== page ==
News briefs for the week take a look at CES2022’s take on industrial robotics: farm tractors, autonomous navigation technology on water, and exosuits for on-the-job heavy lifting; then, the promise of “simplicity” in a home robot, and 80,000-pound logistics robots working distribution yards.

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Industrial robotics at CES2022

Never a hotbed for industrial robotics, the Consumer Electronics Show (CES; now known as CES Tech) at the very least regularly shows off a few new additions in robotics for commerce and industry. CES2022 was no different. John Deere, Avikus (subsidiary of Hyundai Heavy Industries), and Sacros were three that unveiled their new wares before a COVID-plagued, decidedly-downsized audience.

Autonomy in a kit for tractors

Although not many farmers attend consumer-oriented CES, John Deere’s $800,000 autonomous farm tractor, the 8R, was there plowing up plenty of publicity. Capable of being operated from a cellphone, the 40,000-pound, autonomous farm tractor, when in John Deere autonomous tractorgeofence mode, is accurate to within one inch. Six pairs of stereo cameras, enabling a 360-degree view, when combined with GPS guidance, help its positioning as it processes images within 100 milliseconds for determining location and obstacle detection.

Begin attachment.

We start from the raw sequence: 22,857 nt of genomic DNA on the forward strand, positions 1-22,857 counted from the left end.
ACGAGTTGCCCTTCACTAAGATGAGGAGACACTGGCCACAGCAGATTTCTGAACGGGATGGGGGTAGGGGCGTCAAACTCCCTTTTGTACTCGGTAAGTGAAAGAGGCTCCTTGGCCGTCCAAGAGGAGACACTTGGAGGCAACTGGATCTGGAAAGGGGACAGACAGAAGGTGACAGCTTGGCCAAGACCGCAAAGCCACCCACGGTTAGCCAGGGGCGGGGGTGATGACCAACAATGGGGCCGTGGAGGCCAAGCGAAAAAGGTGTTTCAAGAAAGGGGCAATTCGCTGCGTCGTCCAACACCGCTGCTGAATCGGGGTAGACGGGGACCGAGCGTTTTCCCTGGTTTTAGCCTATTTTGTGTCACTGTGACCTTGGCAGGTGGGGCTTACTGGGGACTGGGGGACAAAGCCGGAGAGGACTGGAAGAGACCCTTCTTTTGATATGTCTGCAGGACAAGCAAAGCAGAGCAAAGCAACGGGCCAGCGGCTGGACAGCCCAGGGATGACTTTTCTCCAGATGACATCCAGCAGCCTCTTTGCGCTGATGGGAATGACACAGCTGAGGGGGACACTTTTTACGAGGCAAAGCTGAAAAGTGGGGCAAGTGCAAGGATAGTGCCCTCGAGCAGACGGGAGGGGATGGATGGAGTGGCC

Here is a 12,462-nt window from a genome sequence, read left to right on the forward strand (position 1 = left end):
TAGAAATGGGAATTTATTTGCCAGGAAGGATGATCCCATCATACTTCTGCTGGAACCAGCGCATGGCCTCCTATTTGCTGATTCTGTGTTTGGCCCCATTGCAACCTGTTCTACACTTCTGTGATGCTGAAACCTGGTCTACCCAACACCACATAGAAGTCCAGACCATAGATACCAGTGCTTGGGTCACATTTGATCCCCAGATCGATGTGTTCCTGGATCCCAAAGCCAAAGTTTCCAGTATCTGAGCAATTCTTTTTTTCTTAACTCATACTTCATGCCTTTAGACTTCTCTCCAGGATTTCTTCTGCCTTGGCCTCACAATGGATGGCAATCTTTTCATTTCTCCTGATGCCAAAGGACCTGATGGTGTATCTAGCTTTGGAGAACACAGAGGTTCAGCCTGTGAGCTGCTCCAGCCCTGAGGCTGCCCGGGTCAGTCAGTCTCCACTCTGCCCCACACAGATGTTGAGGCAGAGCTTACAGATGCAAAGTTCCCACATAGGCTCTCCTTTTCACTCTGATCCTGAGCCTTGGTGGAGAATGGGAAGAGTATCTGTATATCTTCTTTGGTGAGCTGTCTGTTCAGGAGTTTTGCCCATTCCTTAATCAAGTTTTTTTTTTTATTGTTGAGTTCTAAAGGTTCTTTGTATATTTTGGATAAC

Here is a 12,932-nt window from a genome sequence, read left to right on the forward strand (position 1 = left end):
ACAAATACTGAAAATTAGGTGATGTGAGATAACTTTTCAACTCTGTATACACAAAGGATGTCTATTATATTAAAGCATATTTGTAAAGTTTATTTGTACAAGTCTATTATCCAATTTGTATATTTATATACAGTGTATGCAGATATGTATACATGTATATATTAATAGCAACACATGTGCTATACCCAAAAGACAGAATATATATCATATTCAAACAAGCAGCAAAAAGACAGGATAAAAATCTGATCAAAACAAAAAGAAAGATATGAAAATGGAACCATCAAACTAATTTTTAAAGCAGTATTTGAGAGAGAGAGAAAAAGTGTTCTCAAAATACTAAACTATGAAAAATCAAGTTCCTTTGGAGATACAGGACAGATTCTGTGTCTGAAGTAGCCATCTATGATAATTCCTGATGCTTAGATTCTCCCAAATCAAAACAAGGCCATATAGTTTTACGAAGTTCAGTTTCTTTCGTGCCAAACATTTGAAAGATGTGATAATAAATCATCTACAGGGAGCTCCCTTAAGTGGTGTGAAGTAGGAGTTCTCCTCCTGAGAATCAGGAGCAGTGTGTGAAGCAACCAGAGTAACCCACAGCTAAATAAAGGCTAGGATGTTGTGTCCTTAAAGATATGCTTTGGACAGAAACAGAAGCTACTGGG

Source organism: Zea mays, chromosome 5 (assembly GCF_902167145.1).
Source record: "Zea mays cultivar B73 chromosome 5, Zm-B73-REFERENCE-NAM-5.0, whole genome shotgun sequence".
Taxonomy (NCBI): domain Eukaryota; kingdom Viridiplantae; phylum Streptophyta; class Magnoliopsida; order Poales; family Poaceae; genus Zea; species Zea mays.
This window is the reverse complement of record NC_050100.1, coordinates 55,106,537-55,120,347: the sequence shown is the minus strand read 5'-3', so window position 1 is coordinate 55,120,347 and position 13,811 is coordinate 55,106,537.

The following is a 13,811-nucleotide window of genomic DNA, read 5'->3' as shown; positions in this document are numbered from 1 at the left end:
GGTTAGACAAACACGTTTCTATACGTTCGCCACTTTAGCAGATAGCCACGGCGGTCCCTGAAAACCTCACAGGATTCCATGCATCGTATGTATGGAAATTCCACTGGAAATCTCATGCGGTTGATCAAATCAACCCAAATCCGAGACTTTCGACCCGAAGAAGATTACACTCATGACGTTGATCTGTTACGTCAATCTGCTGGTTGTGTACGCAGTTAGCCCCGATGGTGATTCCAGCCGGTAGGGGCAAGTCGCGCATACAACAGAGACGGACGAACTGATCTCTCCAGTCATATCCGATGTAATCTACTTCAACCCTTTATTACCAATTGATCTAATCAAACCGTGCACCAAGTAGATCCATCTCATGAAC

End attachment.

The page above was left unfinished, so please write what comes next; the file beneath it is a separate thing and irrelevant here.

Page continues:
Interestingly for affordability and ease of installation, the John Deere innovation for tractors is actually an “autonomy kit” that can be installed in any John Deere tractor. Utilizing the installed kit, a farmer, according to Deere, “can adjust the tractor’s orders (i.e., change speed or direction), monitor its job progress and receive alerts of anomalies the software doesn’t know how to handle.” Designed to allow farmers to till their land autonomously and remotely, next up will be capabilities for planting and spraying.